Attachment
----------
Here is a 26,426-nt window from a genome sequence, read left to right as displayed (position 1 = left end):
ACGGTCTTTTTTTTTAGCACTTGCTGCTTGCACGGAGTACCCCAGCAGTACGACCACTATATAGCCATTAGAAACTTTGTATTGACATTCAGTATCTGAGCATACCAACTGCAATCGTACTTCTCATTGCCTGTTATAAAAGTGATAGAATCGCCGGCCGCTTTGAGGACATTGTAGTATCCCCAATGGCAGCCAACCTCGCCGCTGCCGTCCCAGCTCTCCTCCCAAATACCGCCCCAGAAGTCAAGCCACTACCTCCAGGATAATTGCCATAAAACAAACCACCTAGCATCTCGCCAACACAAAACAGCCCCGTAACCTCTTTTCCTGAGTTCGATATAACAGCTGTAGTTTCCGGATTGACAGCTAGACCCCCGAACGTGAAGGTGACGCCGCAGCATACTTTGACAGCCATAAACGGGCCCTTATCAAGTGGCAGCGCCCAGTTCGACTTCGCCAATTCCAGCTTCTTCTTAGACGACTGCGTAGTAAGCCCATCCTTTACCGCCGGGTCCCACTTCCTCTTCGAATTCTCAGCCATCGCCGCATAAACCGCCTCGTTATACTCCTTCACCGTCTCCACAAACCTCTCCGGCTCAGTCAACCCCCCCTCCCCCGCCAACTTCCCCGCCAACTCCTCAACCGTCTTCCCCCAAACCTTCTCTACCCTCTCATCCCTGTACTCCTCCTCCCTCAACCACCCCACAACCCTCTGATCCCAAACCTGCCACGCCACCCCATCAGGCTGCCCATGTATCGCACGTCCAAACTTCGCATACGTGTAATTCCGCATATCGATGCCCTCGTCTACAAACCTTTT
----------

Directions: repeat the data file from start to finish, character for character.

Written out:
Here is a 26,426-nt window from a genome sequence, read left to right as displayed (position 1 = left end):
ACGGTCTTTTTTTTTAGCACTTGCTGCTTGCACGGAGTACCCCAGCAGTACGACCACTATATAGCCATTAGAAACTTTGTATTGACATTCAGTATCTGAGCATACCAACTGCAATCGTACTTCTCATTGCCTGTTATAAAAGTGATAGAATCGCCGGCCGCTTTGAGGACATTGTAGTATCCCCAATGGCAGCCAACCTCGCCGCTGCCGTCCCAGCTCTCCTCCCAAATACCGCCCCAGAAGTCAAGCCACTACCTCCAGGATAATTGCCATAAAACAAACCACCTAGCATCTCGCCAACACAAAACAGCCCCGTAACCTCTTTTCCTGAGTTCGATATAACAGCTGTAGTTTCCGGATTGACAGCTAGACCCCCGAACGTGAAGGTGACGCCGCAGCATACTTTGACAGCCATAAACGGGCCCTTATCAAGTGGCAGCGCCCAGTTCGACTTCGCCAATTCCAGCTTCTTCTTAGACGACTGCGTAGTAAGCCCATCCTTTACCGCCGGGTCCCACTTCCTCTTCGAATTCTCAGCCATCGCCGCATAAACCGCCTCGTTATACTCCTTCACCGTCTCCACAAACCTCTCCGGCTCAGTCAACCCCCCCTCCCCCGCCAACTTCCCCGCCAACTCCTCAACCGTCTTCCCCCAAACCTTCTCTACCCTCTCATCCCTGTACTCCTCCTCCCTCAACCACCCCACAACCCTCTGATCCCAAACCTGCCACGCCACCCCATCAGGCTGCCCATGTATCGCACGTCCAAACTTCGCATACGTGTAATTCCGCATATCGATGCCCTCGTCTACAAACCTTTT